Things to do during tummy time

Through some simple activities you can help your baby’s mental development at the same time as their physical development.

NHS speech and language therapist, Francesca Ellis gave us some ideas of things to try during tummy time – as a bonus, they can help keep wriggly babies occupied too.


While your baby is lying on your chest, try some soothing, quiet singing.

Even better, make it interactive by using your touch.

Rhymes/songs you could try include:

  • Round and Round the Garden, with your fingers ‘walking’ on the baby’s back
  • Heads, Shoulders, Knees and Toes, touching baby’s body parts in time to the song
  • Incy, Wincy Spider, walking your fingers up and down baby’s spine

First times on floor

When they first spend time down on the floor, your baby might struggle. However, voices and faces are massively motivating for babies, so get down to their level.

Lie in front of them and smile. You’ll often find that they work harder to look at you, helping to strengthen those neck muscles.

If your baby is able to hold up their head in a more controlled way, try playing peek a boo.

Move to different positions, to the front-left, front-right and front-centre of your baby when you hide your face. This way, they’ll follow you with their gaze and work different neck muscles, as well as tuning into your facial expressions and the back and forth of communication.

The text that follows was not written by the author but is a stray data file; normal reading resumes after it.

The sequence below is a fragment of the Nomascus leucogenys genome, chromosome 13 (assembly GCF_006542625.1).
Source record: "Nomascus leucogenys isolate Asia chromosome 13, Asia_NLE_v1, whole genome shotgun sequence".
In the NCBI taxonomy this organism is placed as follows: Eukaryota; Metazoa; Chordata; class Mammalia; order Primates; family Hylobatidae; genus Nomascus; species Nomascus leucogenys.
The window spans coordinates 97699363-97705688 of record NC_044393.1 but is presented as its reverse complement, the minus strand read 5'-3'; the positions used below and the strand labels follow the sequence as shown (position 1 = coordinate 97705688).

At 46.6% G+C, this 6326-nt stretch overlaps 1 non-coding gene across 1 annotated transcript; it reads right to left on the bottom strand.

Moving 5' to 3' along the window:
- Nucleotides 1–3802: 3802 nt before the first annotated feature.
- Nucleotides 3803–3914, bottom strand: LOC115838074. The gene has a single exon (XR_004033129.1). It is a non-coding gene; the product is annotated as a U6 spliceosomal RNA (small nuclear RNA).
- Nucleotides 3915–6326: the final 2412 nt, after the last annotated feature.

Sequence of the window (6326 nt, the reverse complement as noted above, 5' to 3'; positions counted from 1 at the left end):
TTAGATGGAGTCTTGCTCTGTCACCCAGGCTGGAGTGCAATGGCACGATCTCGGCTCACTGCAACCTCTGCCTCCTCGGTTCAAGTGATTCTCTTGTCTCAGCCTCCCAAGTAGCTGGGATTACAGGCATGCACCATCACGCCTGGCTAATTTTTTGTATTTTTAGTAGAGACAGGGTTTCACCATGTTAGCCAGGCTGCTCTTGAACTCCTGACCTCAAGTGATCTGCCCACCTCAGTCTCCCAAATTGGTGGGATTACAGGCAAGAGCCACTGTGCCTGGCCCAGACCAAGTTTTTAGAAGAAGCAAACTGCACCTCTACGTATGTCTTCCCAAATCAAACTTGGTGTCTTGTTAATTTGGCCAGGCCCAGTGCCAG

Try introducing different tones of voice, facial expressions and body language too.

Reaching and crawling

Get baby comfy on the floor and place a few familiar items just out of reach, for example, their teddy, a spoon and a noisy toy.

When baby looks towards each item, pick it up and say its name, e.g. ‘a spoon, it’s your spoon’. Put lots of emphasis on the key word, ‘spoon’. Then give that item to the baby to explore.

Once they have done this, place it back and do the same with the other items. Try mixing it up with different items each tummy time. You could use any toys lying around or even their socks!

As baby starts to reach out and crawl, you can comment on their behaviour, ‘oh you want you teddy? You’ve got teddy! Well done!’.

Remember, these activities should be enjoyable - not a test for you or your baby.

Repetition helps to create new behaviours, so try these activities in short bursts and baby will soon start to enjoy tummy time. And hopefully, you will too!

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